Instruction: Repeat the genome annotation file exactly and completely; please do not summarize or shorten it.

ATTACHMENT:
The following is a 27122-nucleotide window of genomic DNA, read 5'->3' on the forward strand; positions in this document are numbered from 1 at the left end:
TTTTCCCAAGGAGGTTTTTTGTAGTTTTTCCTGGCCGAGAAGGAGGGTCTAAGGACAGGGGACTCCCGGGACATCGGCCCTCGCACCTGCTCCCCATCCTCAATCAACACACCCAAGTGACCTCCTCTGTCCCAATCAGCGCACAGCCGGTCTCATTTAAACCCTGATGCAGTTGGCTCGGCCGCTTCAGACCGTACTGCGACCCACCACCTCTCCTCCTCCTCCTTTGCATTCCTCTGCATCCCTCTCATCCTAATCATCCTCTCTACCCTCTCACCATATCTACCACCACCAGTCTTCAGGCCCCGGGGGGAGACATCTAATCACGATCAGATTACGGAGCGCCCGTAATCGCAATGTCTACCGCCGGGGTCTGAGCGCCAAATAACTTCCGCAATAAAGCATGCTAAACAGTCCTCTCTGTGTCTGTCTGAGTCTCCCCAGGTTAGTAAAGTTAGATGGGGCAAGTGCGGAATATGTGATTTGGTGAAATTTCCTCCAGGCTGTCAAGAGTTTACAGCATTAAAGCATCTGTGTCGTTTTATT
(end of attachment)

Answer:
The following is a 27122-nucleotide window of genomic DNA, read 5'->3' on the forward strand; positions in this document are numbered from 1 at the left end:
TTTTCCCAAGGAGGTTTTTTGTAGTTTTTCCTGGCCGAGAAGGAGGGTCTAAGGACAGGGGACTCCCGGGACATCGGCCCTCGCACCTGCTCCCCATCCTCAATCAACACACCCAAGTGACCTCCTCTGTCCCAATCAGCGCACAGCCGGTCTCATTTAAACCCTGATGCAGTTGGCTCGGCCGCTTCAGACCGTACTGCGACCCACCACCTCTCCTCCTCCTCCTTTGCATTCCTCTGCATCCCTCTCATCCTAATCATCCTCTCTACCCTCTCACCATATCTACCACCACCAGTCTTCAGGCCCCGGGGGGAGACATCTAATCACGATCAGATTACGGAGCGCCCGTAATCGCAATGTCTACCGCCGGGGTCTGAGCGCCAAATAACTTCCGCAATAAAGCATGCTAAACAGTCCTCTCTGTGTCTGTCTGAGTCTCCCCAGGTTAGTAAAGTTAGATGGGGCAAGTGCGGAATATGTGATTTGGTGAAATTTCCTCCAGGCTGTCAAGAGTTTACAGCATTAAAGCATCTGTGTCGTTTTATT